Posted by: Stephen Daugherty at February 16, 2006 5:52 PM
Comment #126065

Ray-
Bartlett? No, not necessarily. I think it’s going to be way more complicated than the liberal-convenient plots of West-Wing would have happen. And I’d say more fascinating. The first thing we can do is fight back against the abuses of the system going on now.

I think, though, we need to start pushing something else than the watered-down isolationist thinking we’re giving people as a party. We’ve been caught in the partisan trap of simply contradicting our rivals. That will not do. We have to articulate strong, idealistic policy that shifts the paradigm away from their mindset. It doesn’t have to be the opposite. It just has to be good, with a real world chance of working.

Posted by: Stephen Daugherty at February 16, 2006 6:01 PM
Comment #126091

S.D., Bush has gone a long way in creating enemies for us. I do not think that a change in policy or government will allow us to be viewed as a positive force in the world for a long time. If we get a more sensible president, it would help, but people will always be wary that our government can change back.

Have you read about the effort by everyone else in the world to get the prison in Guantanamo shut down? Greenland is melting, and we are still arguing about global warming. Our government is a disgrace, and no one is looking to us for leadership in anything.

If you are not thinking in Sorkinesque terms, then how about Edwards? He seems fairly sensible. I agree with you that we have a problem when we keep looking backward instead of into the future, but our opponents do not believe in the future, only a present with familiar platitudes from the past.

Posted by: ray ohrealy at February 16, 2006 7:38 PM
Comment #126122

Stephen,

I don’t know if this is off topic;

http://www.duluthsuperior.com/mld/duluthsuperior/news/world/13871545.htm

“Popular Turkish movie portrays American soldiers as brutal killers

By Matthew Schofield
Knight Ridder Newspapers

BERLIN - A Turkish-made film that portrays American soldiers in Iraq as brutal and callous killers is setting attendance records in Turkey and has just opened throughout Europe.
From the opening seconds to the dramatic conclusion, the movie, “The Valley of the Wolves - Iraq,” portrays Americans as wearing the black hats.”


The movie opened in Turkey Feb, 3rd, and is now also showing in Europe.

Posted by: Rocky at February 16, 2006 8:30 PM
Comment #126168

Ray-
Even if it’s difficult to turn around our problems in the short term, it’s best to start early. It’s a big job to do. Bush may have done great harm to our system, but he cannot stay around forever.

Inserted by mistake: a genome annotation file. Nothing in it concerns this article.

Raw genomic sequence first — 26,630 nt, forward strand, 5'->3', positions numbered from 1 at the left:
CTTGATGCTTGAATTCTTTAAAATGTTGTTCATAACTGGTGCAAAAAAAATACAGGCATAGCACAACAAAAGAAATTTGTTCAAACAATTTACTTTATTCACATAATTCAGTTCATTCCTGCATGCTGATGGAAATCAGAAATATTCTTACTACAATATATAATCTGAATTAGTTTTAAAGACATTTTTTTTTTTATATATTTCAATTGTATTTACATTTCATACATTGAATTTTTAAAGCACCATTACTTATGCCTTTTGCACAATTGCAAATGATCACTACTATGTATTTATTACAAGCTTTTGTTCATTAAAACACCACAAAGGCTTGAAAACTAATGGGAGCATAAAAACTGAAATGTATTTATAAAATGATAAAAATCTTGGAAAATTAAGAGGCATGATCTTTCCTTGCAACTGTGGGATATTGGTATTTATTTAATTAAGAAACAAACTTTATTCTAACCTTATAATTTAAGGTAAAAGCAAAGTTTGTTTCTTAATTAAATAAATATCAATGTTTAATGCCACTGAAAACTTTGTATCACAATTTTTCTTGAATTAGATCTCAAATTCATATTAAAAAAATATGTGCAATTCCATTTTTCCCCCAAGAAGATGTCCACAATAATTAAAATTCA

We will, in a little over two years from now, have the chance to turn things back. That is Democracy. The Ship of state is one whose navigation is always difficult, but whose course can always be corrected.

What we need are good voices, and new ideas. The Liberal ideas of yesteryear were good for their time, but now new challenges face us. I don’t think we should wait for the chance to become the majority again before we start rethinking things. In fact, I think we stand a better chance of reclaiming the advantage and keeping it if we can manifest a new vision. Edwards is a nice guy, but if he’s not got a lot of solid ideas for policy he’s a liability.

As a writer I know that words are often not trustworthy, especially when their authors fail to back them with substance. We can wield our influence on the system best when we can combine the emotional drive of aesthetic image appeal with foundation of fact and substance that best justifies it.

If we focus too much on image, we end up like the Republicans are now, trapped in a world of mutually referenced illusions.

In short it is important to both say and do the right things, and to keep ourselves sharp about both things.

Posted by: Stephen Daugherty at February 16, 2006 10:25 PM
Comment #126186

Bush can not stay around forever, but I am not sure how much permanent damage he has done to our system, and whether or not the problems he has created will continue even without him.

Will we ever have fair elections in our country again without interational monitors? Will anyone trust the results of the elections, or will future governments be regarded as illegitimate as this one?

The Turkish film mentioned by Rocky is an example of how we are now viewed in a country that is an historic ally of ours. The residual resentment of Bush/Cheney/Rummy/Wolfy was exemplified on Sorryeverybody.com after the 2004 election.

Democrats are hoping that McCain is nominated by the Rplcns if they are to continue in the presidency. I just remembered today why he will not be the nominee, when someone in another forum mentioned the SC primary in 2000. McCain was disqualified as their nominee because he adopted a child from Bangladesh. Phil Graham of Texas, a former democrat, was a frontrunner for the Rpblcns years ago until he appeared on 60 Minutes with his wife, who is of Asian ancestry. His funding dried up right after that. That is the way things are in their party.

My own favorite on the democratic side is Hilary, but I admit that it is mostly prejudice on my part. She grew up a mile from where I live, and I would like to see Bill Clinton back in the White House, even if only as first gentleman. She is a conservative who was elected to the senate in a liberal state, and the Rpblcns always manage to make fools of themselves over her. She probably does not have the ambition, but she certainly has the knowledge and experience.

Thank you for the intellegent discussion.